After these ads were posted, it is believed that too many people bought access to Twitter accounts. In a recorded message posted on YouTube by the Executive Office for United States Attorneys, the researchers say they are still considering many users who participated in the hack.
One of the hackers who bought access to Twitter accounts is believed to be responsible for the mass hacking of verified celebrity accounts on July 15 and for posting a message trying to fool people.
The message was found on the accounts of Barrack Obama, Joe Biden, Bill Gates, Elon Musk, Jeff Bezos, Apple, Uber, Kanye West, Kim Kardashian, Floyd Mayweather, Michael Bloomberg and others, and asked users to send Bitcoin to various addresses .
According to court documents, the hackers with the wallets used in this scam managed to collect 12,83 bitcoin or about 117.000 dollars.
At this point the breaches were revealed by Twitter staff, who intervened to block the verified accounts while ousting Clark from their network.
The Twitter investigation that followed found that Clark "teased" 130 accounts with his access to the Twitter management tool.
The day after the violation, Twitter filed a lawsuit against the authorities and the FBI and the secret service began their own investigation.
According to court documents, the FBI used data shared on social media, news sites and the Discord chat service.
The FBI also used a copy of the OGUsers forum database that leaked online in April this year after the forum was hacked. This database contained details of registered users, such as email, IP addresses, and private messages.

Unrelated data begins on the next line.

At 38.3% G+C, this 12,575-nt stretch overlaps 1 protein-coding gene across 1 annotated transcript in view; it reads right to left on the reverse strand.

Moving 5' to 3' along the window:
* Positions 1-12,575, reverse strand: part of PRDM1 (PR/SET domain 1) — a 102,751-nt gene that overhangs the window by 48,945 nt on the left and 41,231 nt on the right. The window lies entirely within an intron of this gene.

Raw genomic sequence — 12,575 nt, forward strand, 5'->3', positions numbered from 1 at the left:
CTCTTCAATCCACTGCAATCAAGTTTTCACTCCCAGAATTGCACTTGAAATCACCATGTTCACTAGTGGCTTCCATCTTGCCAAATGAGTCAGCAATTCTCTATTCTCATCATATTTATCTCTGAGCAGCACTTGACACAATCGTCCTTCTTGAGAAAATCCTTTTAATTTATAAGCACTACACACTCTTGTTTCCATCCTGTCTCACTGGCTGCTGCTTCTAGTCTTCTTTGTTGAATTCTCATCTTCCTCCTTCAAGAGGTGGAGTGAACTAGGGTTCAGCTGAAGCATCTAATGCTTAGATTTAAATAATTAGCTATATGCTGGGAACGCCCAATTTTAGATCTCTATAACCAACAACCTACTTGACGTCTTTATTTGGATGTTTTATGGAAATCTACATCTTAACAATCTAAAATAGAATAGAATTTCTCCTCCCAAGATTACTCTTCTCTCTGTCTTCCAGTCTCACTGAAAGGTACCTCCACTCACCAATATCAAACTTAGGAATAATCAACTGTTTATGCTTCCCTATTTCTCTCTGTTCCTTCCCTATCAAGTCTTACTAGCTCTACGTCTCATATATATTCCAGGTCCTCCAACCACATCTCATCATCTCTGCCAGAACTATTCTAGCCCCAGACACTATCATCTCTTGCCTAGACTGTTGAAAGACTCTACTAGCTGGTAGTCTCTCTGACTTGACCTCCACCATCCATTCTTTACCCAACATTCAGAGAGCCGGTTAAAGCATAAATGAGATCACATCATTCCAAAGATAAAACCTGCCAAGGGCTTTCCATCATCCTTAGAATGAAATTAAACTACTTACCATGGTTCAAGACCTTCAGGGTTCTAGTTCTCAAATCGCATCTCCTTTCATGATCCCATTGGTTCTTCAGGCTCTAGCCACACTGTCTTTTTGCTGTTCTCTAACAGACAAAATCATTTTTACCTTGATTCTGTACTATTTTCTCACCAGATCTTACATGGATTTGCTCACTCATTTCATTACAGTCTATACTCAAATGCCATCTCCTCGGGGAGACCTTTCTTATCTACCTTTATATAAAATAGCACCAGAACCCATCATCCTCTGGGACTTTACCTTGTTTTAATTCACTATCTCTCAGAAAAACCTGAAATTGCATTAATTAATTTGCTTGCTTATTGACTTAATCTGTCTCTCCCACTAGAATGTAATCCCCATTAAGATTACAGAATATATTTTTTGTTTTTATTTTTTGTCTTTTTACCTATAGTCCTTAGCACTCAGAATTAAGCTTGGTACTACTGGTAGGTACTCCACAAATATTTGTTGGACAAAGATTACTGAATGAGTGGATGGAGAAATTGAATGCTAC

Authorities also received data from Coinbase about Bitcoin addresses involved in the scam.
By correlating data from the three sources, the FBI was able to identify the hackers and link them to email and IP addresses.
Authorities located Fazili after linking the Discord username to the OGUsers page, an obvious operational security flaw.
However, he used the same two addresses to register accounts with Coinbase, which he later verified with a photo of his driver's license (!).
In addition, Fazili also used a link from his home to access accounts on all three sites, leaving his home IP address in the log files of Discord, Coinbase and OGUsers.
The same thing happened with Sheppard. The investigators said they were able to link Discord Sheppard's user to OGUsers thanks to an ad posted on the site on the day of the breach. They later confirmed this through the leak of the OGUsers database, where they found Chaewon (Sheppard) using to buy access to a video game with a Bitcoin address linked to other addresses used on the day of the hack.
As in the case of Fazili, Sheppard had accounts with Coinbase, where he used his actual driver's license to verify them.
Authorities did not directly link Clark to Discord user Kirk # 5270, but details from the indictment show he is the same person.
Hillsborough Attorney Andrew Warren says the 17-year-old from Tampa (Clark) was the "brain" of the hack.
The research was conducted by Catalin Cimpanu of ZDNet.